Albeit that this is in a different context - I think it reflects my attitude to SF and Fantasy: The real world, in all its infinite variety, is deeply weird - I don't see the need for a different canvas. And all fiction is speculative.

I should emphasise that this is just a case of de gustibus; it's not my intention, outwith the usual application of Sturgeon's Law, to criticise the genres, or their adherents - it's just my attitude/problem.

(That said - I really don't get all that Game of Thrones stuff? It's just the Sagas of the Icelanders and Beowulf with a handful of porn stars thrown in. Only nowhere near as good.)
 

Tempest63

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And Ace of Wands TV series
Plus Catweazel
 

ramonmercado

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Many SF novels are overwritten but it's not the case with Feed by Mira Grant, first in her Newsflesh Trilogy about the Zombie Outbreak of 2014 and it's aftermath. Most of the narrative is set during a US Presidential election 2039-40. Feed's 570 pages are justified by the mixture of Zombie Science Fiction, Conspiracy, Politics and Online Independent Media. I'm looking forward to reading the next two books.

The same is true of Peter F. Hamilton's latest Trilogy, The Salvation Sequence. Two story lines. One is set in 2204. In this period humanity has developed near-instantaneous space travel via 'trans-dimensional gates,' and are using them to begin spreading out into the galaxy (bit like The Common Wealth but different Universe). When an unknown vessel is found on a recently explored world, a team of specialists are sent out to investigate both the craft and the astonishing contents therein. The members of the team tell stories, mostly about combating criminals and terrorists. A lot of the action also takes place in London. The other story line is set much farther in the future. It follows a genetically engineered team of (human) special forces designed to confront and destroy an enemy who are following their religious agenda of harvesting all sentient species in the galaxy.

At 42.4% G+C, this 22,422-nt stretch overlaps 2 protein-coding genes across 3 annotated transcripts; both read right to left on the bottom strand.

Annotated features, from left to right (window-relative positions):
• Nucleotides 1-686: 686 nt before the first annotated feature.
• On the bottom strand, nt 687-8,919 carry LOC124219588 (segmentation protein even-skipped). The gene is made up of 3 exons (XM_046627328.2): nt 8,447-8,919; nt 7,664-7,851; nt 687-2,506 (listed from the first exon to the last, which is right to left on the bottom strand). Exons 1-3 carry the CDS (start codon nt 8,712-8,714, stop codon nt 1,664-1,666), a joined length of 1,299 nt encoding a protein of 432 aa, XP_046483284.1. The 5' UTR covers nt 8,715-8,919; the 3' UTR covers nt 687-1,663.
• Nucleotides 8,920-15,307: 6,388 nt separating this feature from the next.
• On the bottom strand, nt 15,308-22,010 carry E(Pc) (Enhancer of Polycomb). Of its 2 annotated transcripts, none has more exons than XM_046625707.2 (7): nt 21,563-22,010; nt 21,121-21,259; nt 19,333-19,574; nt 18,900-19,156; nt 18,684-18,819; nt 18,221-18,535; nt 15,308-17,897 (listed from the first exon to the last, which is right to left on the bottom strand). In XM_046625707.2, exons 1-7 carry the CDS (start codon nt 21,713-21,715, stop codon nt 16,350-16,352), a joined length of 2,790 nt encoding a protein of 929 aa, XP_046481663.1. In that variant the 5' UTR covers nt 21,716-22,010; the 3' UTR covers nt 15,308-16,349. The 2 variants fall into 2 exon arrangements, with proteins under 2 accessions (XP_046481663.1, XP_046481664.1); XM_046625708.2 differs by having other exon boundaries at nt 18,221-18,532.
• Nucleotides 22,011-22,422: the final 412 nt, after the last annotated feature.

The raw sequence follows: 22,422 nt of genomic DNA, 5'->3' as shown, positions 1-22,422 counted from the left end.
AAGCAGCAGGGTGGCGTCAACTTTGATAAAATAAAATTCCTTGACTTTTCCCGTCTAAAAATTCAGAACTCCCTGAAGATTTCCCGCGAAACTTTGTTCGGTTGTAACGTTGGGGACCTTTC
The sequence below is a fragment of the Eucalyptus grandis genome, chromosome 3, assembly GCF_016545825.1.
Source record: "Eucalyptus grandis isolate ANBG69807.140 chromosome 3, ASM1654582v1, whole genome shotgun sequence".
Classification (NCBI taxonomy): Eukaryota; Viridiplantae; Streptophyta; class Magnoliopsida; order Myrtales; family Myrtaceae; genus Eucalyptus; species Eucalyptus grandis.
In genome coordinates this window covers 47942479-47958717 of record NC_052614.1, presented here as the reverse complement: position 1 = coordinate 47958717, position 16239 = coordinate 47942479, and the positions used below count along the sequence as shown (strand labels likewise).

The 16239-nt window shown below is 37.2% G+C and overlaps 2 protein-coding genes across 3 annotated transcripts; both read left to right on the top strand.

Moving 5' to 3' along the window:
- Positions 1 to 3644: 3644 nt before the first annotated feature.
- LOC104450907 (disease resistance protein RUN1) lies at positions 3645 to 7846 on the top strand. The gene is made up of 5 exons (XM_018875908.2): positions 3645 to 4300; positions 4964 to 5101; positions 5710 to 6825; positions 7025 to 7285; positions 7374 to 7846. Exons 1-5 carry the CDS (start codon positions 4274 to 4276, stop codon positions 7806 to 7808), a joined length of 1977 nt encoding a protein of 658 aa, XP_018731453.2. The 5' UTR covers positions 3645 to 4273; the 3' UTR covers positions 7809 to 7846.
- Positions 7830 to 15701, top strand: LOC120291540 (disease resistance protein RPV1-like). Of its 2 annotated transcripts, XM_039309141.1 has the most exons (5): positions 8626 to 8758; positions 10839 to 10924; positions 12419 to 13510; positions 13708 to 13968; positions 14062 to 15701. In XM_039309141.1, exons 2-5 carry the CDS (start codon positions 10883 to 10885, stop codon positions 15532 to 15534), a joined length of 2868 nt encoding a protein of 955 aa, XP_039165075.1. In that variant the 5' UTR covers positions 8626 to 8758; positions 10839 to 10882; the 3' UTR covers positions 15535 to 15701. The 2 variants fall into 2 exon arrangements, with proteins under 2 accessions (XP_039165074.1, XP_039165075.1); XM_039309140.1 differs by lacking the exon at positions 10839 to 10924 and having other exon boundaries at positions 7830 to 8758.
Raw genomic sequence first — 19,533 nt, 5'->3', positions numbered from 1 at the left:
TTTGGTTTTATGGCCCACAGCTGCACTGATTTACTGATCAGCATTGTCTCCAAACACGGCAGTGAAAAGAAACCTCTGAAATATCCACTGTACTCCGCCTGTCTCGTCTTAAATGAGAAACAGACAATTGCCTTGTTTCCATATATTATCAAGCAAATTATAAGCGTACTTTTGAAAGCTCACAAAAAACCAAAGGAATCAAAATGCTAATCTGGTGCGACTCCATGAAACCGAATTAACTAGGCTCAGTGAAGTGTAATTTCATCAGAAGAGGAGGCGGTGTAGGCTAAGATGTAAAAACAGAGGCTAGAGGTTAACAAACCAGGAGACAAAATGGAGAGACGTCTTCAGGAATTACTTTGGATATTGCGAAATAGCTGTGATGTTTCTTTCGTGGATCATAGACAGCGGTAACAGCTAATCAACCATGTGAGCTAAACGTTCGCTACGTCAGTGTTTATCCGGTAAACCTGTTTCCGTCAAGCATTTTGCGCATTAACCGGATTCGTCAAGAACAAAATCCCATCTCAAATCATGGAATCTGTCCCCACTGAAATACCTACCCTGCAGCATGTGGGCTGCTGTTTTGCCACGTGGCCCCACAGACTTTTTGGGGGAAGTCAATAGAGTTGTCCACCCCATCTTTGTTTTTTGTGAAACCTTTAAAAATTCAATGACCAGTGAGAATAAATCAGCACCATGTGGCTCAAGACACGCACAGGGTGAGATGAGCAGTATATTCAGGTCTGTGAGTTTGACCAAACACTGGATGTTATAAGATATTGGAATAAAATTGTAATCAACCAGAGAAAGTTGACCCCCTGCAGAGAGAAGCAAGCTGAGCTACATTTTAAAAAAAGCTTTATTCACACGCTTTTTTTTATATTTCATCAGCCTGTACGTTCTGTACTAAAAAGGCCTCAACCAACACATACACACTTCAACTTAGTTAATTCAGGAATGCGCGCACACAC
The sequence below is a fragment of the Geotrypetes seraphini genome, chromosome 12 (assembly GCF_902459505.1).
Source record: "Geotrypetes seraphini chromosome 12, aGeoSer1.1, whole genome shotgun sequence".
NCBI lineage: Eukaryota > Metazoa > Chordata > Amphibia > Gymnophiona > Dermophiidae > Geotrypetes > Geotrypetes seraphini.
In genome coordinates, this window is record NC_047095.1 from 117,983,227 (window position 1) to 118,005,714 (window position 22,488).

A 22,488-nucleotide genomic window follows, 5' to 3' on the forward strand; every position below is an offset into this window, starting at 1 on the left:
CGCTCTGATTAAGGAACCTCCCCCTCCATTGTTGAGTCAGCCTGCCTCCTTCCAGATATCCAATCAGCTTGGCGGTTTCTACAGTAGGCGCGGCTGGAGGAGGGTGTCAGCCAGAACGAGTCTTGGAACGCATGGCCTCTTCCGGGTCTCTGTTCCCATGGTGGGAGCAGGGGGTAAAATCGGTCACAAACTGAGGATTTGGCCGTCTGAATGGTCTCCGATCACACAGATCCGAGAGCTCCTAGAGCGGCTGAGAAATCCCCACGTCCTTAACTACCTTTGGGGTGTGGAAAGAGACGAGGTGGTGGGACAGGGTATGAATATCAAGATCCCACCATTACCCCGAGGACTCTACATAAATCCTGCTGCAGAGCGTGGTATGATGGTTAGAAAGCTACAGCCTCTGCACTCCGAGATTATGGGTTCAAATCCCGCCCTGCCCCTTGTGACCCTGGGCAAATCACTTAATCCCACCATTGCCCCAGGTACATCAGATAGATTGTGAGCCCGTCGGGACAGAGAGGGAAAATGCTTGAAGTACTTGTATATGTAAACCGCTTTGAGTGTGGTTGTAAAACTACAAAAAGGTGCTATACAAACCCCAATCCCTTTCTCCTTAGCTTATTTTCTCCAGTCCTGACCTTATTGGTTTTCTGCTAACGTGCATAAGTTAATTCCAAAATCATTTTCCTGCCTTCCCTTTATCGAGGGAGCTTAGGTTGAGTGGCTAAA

Space Opera, Weird Aliens, Interstellar War.

I've read Salvation (590 pages) and Salvation Lost (520 pages), looking forward to Saints of Salvation.
 

Zeke Newbold

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Erich von Daniken. I still have a soft spot for him now and am a big fan of Ancient Aliens and Giorgio Tsoukalos.

(Yes I know and I don't care)

Me too (although I haven't kept up with it.) I first read about Daniken in a edition of Look and Learn. I made a mental note of it and, when I was older bought Chariots of the Gods, with it's pale blue cover with a goldfish bowl face atop a a stairwell - and the claim at the beginning that it took courage to write and would take courage to read.

I still find it hard not to view Daniken as a sort of cheery Uncle-that I-never-had...although I've since heard a lot of negative things about him and no longer feel able to subscribe to his theories.

Looking back, my interst in Daniken was really just ann extension of my interest in science fiction which had been nurtured by seventies televison. The very first novel I read - at about the age of 8, I think -was a novelisation of The Tomorrow People. But I also remember Timeslip.